A government problem, i.e. unfettered bureaucratic power, can only be resolved by a government solution as was learned by Americans fed up with the effects of Prohibition in the early 1930’s.  All the “ecosystem” arguments and all the denial of history and all the faux science about willows along streams and “Alpha” wolves, etc. are simply window dressing to make you feel good and to encourage urban voters to ever-greater oppression of rural residents and their communities in the name of “biodiversity” and “native species”.

IV. The Solution - As a retired wildlife biologist with 30+ years of federal bureaucracy; a year as a Congressional Fellow on Capitol Hill; and as a writer and speaker on these matters for over 15 years: I believe there are only two solutions that hold any hope and we must choose one of them if there is to be any hope for rural America.  Unless and until the arbitrary and unfettered power of federal bureaucrats to manipulate animals like wolves (deadly, destructive, ubiquitous and not even a species) and other wild animals as they wish; and unless the unjust and ruinous aspects of the authority and jurisdiction of federal power simply absorbing State and Local government roles and Constitutional responsibilities under the shadow of the ESA (and other such federal laws (not just regulations) like – The Airborne Hunting Act;Animal Welfare ActMarine Mammal Protection ActNational Forest Management ActNational Park Service ActNational Wildlife Refuge Administration ActWild Free-Roaming Horses and Burros ActWilderness Act; the broadened and abused Executive Order aspects of the Antiquities Act, and the federal drafting and use of UN Convention Mandates to manufacture increased federal authority over everything from takings and guns to wildlife, rural land use and state and local government roles in general.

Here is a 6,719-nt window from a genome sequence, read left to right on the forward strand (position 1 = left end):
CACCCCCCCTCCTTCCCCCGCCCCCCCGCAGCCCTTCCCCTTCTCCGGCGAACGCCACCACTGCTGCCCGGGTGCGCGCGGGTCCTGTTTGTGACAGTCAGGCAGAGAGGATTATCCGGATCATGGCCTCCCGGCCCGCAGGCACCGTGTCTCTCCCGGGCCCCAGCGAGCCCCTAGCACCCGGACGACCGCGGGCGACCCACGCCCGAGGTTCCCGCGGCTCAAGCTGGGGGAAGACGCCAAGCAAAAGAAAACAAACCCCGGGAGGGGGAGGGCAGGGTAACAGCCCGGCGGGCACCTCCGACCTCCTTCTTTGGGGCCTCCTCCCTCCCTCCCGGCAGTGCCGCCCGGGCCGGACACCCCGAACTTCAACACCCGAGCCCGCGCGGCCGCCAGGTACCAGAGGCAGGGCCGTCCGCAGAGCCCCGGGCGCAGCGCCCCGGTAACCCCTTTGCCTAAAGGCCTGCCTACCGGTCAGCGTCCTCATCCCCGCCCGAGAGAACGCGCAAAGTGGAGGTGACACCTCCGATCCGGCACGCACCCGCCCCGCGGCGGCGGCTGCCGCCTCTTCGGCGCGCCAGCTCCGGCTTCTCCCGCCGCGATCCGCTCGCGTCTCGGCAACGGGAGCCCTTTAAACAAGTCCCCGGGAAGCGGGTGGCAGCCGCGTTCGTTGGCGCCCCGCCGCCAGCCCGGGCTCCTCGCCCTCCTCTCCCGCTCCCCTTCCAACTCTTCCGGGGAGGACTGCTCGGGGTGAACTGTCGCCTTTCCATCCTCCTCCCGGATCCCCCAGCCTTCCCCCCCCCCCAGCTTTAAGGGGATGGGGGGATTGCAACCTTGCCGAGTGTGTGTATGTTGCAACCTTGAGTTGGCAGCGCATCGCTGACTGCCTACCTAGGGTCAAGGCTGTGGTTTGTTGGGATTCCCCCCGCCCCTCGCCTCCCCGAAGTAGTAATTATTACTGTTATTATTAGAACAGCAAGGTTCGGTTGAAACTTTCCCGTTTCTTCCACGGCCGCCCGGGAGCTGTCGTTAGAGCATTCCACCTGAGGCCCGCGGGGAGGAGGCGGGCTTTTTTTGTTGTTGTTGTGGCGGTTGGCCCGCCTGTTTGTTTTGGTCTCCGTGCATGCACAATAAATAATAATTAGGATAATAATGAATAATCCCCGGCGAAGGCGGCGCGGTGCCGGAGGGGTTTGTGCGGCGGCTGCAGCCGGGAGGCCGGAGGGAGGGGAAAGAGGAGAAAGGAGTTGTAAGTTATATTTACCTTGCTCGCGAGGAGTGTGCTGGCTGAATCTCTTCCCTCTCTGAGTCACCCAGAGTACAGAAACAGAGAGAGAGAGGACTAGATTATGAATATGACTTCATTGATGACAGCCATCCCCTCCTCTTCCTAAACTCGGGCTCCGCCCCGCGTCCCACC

Choose one: